Tuesday, May 11, 2010

Project Prevention: Is It Eugenic?

Via Meteuphoric, a story on Project Prevention, an organization that pays drug addicts $300 to be sterilized.

As I commented there, all the evidence I’m aware of tells us that existing fertility patterns are dysgenic:  by measures of intelligence, earning power, education, and general got-it-togetherness, the best parents are more likely to limit their own fecudity, while the worst are more likely to let sh!t happen all the way to the delivery room.  Thus, as Steve Sailer has conclusively demonstrated, a non-targeted “eugenics” program like abortion tends to keep those with the most going for them from becoming parents rather than those with the least.

Arguably, this would be true within a targeted; population as well:  drug addicts with the most potential would be most likely to avail themselves of Project Prevention’s offer.  But, also arguably, the drug-addicted population is sufficiently dysfunctional that even culling the “best” of them from the gene pool would still; be eugenic by the median standards of the non-addicted population.

So . . . before I get out my checkbook, can anyone tell me why this program might have unintended consequences?

6 comments:

Professor Hale said...

The end of the world as we know it scenario arives and 8 of of 10 surviving males are sterile due to needing $300 for a fix 10 years ago.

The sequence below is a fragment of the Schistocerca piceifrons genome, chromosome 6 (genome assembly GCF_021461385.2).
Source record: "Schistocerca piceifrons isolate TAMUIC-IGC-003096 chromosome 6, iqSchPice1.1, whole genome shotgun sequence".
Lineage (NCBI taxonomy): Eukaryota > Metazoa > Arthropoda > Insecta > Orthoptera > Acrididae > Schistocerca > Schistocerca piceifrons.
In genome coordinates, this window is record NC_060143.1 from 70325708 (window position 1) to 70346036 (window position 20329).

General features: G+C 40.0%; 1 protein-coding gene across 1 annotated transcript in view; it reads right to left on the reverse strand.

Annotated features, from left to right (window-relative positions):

Though not really a bad thing since I will be among the 2 out of 10. The others can work the fields.

Φ said...

You raise an interesting point: in terms of birth prevention, sterilizing a male of our species has a smaller marginal impact that sterilizing a female. That said, the overwhelming participation in Project Prevention is female by some 1200/35.

slwerner said...

Prof Hale - "The end of the world as we know it scenario arives and 8 of of 10 surviving males are sterile due to needing $300 for a fix 10 years ago."

Not to worry, they're aiming this at women.

From their web site:

Our Mission

Project Prevention offers cash incentives to women that are addicted to drugs and/or alcohol to use long-term or permanent birth control.


Personally, I'm torn. This sounds like Margaret Sanger's wet-dream; complete with subtle (or, not) overtures to her deeply racist intentions.

Still, the idea of spending $300 (even $3,000) to keep unfit women from having children which are going to cost society as much as $30,000/yr to "deal with" seems like a good "investment"; and doesn't involve providing endless abortions in the process.

newt0311 said...

The project is too obvious in its purpose, aims, and methods. It will never make a serious dent in birth-rates.

Φ said...

It will never make a serious dent in birth-rates.

OTOH, the marginal impact of sending in a donation probably exceeds what I usually do, which is bitch 'n' moan on my blog!

newt0311 said...

Haha, true enough (though don't let this keep you from blogging). However, I presume a blog post doesn't cost $300.